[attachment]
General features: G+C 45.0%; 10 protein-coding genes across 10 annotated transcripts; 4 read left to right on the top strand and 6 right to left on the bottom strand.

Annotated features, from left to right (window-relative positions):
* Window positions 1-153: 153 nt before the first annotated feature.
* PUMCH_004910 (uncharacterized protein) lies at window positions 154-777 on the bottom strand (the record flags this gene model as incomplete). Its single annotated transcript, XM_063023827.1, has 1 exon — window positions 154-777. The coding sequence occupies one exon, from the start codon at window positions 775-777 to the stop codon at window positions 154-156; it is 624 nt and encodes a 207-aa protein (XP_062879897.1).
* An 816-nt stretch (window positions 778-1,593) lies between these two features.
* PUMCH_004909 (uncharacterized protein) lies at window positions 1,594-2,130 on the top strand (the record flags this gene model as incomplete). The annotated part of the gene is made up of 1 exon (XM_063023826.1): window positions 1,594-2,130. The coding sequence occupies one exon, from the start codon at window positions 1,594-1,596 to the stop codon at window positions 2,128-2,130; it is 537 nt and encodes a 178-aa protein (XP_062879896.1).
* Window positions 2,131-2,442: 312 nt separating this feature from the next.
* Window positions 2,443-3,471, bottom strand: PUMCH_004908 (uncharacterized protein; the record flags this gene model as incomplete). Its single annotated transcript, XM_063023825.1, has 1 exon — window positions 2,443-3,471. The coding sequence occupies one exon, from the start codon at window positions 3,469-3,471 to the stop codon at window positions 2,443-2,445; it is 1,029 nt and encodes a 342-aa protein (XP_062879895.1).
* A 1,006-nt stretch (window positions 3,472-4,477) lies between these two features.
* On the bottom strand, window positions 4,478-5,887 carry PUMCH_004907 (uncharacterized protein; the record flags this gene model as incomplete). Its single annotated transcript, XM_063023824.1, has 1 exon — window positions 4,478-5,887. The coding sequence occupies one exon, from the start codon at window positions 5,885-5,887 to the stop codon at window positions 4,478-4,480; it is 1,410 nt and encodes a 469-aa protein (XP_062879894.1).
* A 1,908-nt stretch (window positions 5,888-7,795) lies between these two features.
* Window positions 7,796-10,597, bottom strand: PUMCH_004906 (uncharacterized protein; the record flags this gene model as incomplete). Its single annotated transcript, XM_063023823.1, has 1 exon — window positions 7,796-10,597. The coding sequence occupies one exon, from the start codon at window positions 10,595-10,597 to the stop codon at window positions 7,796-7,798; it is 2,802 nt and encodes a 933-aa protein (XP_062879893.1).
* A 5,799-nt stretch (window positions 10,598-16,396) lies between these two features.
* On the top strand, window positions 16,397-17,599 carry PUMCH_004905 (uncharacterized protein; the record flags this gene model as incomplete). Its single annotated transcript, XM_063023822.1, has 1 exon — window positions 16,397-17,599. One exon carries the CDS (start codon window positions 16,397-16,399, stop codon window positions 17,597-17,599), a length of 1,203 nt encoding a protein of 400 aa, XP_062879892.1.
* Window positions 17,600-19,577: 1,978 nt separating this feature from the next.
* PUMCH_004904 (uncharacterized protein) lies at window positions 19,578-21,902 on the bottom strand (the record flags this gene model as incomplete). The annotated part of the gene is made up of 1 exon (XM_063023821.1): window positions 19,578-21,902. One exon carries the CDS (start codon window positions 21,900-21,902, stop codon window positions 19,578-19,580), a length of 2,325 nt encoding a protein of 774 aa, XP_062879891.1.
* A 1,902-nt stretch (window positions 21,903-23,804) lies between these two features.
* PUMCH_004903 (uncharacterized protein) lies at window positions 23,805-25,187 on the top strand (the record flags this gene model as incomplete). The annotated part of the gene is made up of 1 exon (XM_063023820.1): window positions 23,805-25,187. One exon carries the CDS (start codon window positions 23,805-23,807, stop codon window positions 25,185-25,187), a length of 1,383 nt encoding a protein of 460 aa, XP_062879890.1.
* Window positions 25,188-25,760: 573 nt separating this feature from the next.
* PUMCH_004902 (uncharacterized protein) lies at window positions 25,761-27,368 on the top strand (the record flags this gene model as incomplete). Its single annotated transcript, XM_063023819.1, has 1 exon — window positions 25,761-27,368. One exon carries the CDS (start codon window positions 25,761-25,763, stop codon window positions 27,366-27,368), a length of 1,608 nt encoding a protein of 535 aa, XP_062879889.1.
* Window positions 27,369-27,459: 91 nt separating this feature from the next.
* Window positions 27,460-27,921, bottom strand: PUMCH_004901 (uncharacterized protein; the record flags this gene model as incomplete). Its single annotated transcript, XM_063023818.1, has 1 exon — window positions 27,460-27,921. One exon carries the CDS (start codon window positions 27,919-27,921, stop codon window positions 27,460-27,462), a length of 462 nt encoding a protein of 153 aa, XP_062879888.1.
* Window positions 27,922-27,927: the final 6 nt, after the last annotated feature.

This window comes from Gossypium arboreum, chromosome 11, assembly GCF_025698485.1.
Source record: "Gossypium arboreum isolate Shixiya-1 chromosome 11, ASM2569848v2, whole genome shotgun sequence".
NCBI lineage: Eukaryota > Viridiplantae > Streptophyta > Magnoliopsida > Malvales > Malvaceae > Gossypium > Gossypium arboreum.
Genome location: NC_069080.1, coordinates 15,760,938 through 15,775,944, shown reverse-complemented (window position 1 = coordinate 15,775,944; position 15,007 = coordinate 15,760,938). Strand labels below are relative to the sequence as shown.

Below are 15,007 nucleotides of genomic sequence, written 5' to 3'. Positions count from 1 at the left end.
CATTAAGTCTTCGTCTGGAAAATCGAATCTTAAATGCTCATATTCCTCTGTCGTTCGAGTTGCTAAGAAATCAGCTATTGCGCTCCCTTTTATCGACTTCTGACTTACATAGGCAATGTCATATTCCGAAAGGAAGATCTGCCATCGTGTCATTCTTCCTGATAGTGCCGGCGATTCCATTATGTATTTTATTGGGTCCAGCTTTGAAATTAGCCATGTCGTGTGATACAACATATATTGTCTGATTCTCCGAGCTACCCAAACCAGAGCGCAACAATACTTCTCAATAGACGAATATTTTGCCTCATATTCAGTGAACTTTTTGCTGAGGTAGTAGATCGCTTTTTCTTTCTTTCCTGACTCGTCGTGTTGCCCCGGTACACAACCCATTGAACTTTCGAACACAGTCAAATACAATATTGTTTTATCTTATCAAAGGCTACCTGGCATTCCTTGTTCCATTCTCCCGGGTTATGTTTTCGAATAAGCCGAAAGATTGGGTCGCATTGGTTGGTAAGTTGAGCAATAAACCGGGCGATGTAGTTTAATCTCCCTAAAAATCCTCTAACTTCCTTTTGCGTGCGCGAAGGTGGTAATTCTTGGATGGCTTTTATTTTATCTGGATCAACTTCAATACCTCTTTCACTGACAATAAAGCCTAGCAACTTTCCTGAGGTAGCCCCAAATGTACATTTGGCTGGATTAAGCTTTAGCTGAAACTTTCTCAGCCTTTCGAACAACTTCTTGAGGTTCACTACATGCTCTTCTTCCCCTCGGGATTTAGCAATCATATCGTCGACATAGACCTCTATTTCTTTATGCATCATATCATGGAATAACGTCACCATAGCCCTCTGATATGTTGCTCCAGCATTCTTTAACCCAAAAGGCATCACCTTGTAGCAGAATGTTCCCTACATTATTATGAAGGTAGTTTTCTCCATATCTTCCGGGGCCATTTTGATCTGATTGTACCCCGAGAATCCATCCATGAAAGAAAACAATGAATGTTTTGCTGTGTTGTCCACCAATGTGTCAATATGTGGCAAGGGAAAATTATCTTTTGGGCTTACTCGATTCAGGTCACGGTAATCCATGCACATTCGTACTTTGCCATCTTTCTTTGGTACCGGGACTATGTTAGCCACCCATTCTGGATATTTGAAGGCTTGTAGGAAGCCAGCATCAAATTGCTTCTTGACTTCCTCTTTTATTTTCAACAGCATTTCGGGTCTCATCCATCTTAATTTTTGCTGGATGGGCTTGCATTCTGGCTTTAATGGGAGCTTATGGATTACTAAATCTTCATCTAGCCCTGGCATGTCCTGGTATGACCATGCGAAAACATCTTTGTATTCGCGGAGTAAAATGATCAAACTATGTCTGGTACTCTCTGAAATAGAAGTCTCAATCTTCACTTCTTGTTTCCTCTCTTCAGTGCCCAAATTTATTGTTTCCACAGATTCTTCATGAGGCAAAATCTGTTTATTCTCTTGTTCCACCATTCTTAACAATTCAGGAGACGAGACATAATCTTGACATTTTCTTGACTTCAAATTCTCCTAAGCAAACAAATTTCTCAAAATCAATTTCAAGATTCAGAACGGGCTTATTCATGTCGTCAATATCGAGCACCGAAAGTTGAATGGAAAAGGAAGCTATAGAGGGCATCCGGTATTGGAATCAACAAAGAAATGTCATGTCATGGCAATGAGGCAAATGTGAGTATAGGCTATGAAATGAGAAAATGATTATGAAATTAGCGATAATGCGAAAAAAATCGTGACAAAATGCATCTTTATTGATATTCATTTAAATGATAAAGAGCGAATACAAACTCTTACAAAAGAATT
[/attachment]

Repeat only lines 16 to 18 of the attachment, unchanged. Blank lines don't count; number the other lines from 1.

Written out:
* PUMCH_004904 (uncharacterized protein) lies at window positions 19,578-21,902 on the bottom strand (the record flags this gene model as incomplete). The annotated part of the gene is made up of 1 exon (XM_063023821.1): window positions 19,578-21,902. One exon carries the CDS (start codon window positions 21,900-21,902, stop codon window positions 19,578-19,580), a length of 2,325 nt encoding a protein of 774 aa, XP_062879891.1.
* A 1,902-nt stretch (window positions 21,903-23,804) lies between these two features.
* PUMCH_004903 (uncharacterized protein) lies at window positions 23,805-25,187 on the top strand (the record flags this gene model as incomplete). The annotated part of the gene is made up of 1 exon (XM_063023820.1): window positions 23,805-25,187. One exon carries the CDS (start codon window positions 23,805-23,807, stop codon window positions 25,185-25,187), a length of 1,383 nt encoding a protein of 460 aa, XP_062879890.1.